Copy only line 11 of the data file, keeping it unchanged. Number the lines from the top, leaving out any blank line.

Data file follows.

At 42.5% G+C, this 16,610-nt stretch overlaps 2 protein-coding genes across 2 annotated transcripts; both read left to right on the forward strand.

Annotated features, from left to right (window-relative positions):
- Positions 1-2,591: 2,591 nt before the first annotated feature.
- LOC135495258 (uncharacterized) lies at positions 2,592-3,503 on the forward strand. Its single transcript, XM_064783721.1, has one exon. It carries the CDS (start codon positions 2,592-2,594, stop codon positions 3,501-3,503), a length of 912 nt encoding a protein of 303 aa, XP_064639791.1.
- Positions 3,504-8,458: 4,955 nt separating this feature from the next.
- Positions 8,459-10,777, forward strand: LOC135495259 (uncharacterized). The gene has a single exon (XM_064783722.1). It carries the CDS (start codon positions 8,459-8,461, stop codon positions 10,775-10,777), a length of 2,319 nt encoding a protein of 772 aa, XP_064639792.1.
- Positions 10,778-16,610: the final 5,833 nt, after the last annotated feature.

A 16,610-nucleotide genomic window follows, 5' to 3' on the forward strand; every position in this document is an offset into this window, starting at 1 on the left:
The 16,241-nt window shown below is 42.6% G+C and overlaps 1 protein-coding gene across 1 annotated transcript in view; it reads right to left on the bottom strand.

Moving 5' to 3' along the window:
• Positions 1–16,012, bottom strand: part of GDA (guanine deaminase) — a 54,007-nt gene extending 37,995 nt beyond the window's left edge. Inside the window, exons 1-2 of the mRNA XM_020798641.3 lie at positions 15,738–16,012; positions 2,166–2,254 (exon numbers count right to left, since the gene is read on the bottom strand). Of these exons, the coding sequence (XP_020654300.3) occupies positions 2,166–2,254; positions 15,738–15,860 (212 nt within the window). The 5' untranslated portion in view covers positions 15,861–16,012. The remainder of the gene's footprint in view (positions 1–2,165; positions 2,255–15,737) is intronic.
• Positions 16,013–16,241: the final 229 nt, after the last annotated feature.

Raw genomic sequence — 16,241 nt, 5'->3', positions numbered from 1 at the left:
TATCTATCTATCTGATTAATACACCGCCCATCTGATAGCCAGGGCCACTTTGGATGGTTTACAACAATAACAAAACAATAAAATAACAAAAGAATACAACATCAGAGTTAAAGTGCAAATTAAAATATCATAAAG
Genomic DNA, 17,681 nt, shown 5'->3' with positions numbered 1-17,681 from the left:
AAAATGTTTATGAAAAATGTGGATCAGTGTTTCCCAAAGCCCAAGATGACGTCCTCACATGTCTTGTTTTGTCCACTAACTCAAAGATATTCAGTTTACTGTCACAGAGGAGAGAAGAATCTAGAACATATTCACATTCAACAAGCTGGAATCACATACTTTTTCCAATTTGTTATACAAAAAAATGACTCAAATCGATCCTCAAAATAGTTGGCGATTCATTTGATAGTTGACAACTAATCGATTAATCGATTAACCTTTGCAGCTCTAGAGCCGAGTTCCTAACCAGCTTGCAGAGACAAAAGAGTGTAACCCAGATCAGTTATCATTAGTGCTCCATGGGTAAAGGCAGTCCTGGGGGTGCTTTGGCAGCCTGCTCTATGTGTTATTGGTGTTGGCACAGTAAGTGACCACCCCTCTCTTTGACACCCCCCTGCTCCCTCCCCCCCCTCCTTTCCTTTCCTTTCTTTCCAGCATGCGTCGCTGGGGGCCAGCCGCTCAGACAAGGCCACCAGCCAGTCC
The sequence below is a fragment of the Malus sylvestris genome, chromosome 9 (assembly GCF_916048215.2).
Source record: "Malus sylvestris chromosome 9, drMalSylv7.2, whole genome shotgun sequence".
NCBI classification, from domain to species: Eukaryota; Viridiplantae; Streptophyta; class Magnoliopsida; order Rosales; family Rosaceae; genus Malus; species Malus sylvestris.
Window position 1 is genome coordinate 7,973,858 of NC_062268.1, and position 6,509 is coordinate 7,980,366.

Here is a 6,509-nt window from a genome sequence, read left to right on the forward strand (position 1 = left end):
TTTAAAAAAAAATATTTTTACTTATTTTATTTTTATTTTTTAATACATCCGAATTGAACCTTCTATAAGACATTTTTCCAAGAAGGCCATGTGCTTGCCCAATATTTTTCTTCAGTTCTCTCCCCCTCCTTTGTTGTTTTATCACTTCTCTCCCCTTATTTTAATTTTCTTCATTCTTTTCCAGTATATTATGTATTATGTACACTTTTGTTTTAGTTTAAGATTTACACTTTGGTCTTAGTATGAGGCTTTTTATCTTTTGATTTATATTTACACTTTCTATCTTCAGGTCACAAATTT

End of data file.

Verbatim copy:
• Positions 1–16,012, bottom strand: part of GDA (guanine deaminase) — a 54,007-nt gene extending 37,995 nt beyond the window's left edge. Inside the window, exons 1-2 of the mRNA XM_020798641.3 lie at positions 15,738–16,012; positions 2,166–2,254 (exon numbers count right to left, since the gene is read on the bottom strand). Of these exons, the coding sequence (XP_020654300.3) occupies positions 2,166–2,254; positions 15,738–15,860 (212 nt within the window). The 5' untranslated portion in view covers positions 15,861–16,012. The remainder of the gene's footprint in view (positions 1–2,165; positions 2,255–15,737) is intronic.